There is rather big new report in The Washington Post tonight on a secret CIA assessment of Russia intervening in the 2016 election.
The WaPo report says that the CIA has made a definitive conclusion about Russia’s motivations:
The CIA has concluded in a secret assessment that Russia intervened in the 2016 election to help Donald Trump win the presidency, rather than just to undermine confidence in the U.S. electoral system, according to officials briefed on the matter.
Intelligence agencies have identified individuals with connections to the Russian government who provided WikiLeaks with thousands of hacked emails from the Democratic National Committee and others, including Hillary Clinton’s campaign chairman, according to U.S. officials. Those officials described the individuals as actors known to the intelligence community and part of a wider Russian operation to boost Trump and hurt Clinton’s chances.
On election day last month, Julian Assange said in a statement that WikiLeaks was not trying to influence the outcome of the election and that the Clinton campaign was “spreading obvious untruths, pointed to unnamed sources or to speculative and vague statements from the intelligence community to suggest a nefarious allegiance with Russia.”
A week later, the head of the NSA reacted to a question about WikiLeaks by saying, “There shouldn’t be any doubt in anybody’s mind. This was not something that was done casually. This was not something that was done by chance. This was not a target that was selected purely arbitrarily. This was a conscious effort by a nation-state to attempt to achieve a specific effect.”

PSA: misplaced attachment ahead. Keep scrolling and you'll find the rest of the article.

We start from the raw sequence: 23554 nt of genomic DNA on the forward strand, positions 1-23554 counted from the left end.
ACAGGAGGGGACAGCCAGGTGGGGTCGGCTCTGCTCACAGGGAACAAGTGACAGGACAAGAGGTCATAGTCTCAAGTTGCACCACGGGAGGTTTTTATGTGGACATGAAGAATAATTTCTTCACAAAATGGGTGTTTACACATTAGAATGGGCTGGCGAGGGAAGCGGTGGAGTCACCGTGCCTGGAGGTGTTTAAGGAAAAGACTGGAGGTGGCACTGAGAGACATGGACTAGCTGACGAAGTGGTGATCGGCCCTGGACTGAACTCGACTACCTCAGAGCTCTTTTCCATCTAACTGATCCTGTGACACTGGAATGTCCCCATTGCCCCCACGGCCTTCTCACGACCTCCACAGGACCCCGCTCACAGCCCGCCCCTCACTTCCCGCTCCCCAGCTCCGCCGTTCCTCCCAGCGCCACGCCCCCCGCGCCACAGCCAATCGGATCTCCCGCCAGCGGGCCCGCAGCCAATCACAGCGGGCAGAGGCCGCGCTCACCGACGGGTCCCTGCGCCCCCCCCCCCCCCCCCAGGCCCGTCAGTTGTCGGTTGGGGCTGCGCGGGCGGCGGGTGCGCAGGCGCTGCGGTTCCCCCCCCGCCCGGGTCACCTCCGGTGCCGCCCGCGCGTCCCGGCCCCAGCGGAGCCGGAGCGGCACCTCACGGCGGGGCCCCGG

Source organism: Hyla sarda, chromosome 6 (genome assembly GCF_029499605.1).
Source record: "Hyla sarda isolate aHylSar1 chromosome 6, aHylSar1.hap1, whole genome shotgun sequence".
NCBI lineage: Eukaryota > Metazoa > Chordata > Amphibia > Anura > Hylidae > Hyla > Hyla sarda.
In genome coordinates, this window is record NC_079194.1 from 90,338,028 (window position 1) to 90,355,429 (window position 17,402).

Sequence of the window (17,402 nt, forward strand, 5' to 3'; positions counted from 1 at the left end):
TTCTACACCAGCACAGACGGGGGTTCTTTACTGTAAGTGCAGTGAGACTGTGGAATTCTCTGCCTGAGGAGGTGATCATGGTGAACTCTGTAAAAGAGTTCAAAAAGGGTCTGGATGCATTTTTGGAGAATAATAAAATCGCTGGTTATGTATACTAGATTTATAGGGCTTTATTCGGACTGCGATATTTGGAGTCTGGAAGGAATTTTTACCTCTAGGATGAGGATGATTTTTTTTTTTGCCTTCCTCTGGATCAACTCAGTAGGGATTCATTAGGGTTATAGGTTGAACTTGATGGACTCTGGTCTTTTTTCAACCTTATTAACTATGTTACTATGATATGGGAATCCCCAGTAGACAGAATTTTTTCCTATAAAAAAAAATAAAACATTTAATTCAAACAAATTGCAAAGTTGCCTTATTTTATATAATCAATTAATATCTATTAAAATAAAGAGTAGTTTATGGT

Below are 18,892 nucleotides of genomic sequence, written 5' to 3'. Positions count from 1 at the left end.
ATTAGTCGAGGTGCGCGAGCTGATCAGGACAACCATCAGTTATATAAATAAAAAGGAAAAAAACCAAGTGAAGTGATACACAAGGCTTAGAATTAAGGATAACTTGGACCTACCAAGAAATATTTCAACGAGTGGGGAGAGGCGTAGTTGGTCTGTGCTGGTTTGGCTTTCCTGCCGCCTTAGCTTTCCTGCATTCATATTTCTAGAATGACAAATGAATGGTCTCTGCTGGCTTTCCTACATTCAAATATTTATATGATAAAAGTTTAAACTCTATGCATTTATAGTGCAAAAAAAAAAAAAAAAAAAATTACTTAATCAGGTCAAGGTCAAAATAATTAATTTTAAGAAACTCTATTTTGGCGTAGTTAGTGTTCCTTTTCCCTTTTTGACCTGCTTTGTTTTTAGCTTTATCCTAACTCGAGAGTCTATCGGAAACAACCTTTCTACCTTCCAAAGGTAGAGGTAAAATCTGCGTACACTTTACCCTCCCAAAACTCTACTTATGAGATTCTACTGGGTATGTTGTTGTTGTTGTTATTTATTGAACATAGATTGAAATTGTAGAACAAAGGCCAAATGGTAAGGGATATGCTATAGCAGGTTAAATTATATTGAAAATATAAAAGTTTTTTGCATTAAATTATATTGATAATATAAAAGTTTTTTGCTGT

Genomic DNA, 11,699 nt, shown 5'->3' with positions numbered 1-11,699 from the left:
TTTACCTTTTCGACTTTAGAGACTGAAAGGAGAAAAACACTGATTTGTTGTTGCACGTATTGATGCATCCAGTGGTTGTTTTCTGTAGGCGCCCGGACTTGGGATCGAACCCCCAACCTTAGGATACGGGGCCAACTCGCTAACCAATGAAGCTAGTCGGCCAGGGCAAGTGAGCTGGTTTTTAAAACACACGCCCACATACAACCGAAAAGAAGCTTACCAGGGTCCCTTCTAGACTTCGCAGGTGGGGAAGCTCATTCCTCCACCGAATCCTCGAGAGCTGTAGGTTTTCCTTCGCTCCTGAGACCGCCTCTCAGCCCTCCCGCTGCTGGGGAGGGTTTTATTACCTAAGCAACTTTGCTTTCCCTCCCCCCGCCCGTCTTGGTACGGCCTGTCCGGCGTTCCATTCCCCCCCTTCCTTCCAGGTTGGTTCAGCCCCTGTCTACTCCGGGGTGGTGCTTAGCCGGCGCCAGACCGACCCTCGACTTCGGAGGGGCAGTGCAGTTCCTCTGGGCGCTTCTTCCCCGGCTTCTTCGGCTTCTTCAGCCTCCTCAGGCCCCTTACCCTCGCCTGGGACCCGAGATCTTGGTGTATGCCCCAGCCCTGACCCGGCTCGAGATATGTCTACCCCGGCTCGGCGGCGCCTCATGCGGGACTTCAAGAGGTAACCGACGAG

An anonymous U.S. official told the Post, “It is the assessment of the intelligence community that Russia’s goal here was to favor one candidate over the other, to help Trump get elected. That’s the consensus view.”
The CIA also reportedly told a few senators about this last week.
This week there have been Republicans and Democrats pushing for investigations into potential Russian hacking.
The report does, however, say that there is some skepticism about the conclusions:
The CIA presentation to senators about Russia’s intentions fell short of a formal U.S. assessment produced by all 17 intelligence agencies. A senior U.S. official said there were minor disagreements among intelligence officials about the agency’s assessment, in part because some questions remain unanswered.
For example, intelligence agencies do not have specific intelligence showing officials in the Kremlin “directing” the identified individuals to pass the Democratic emails to WikiLeaks, a second senior U.S. official said. Those actors, according to the official, were “one step” removed from the Russian government, rather than government employees. Moscow has in the past used middlemen to participate in sensitive intelligence operations so it has plausible deniability.
President Obama today ordered a review of hacking that may have influenced the election.
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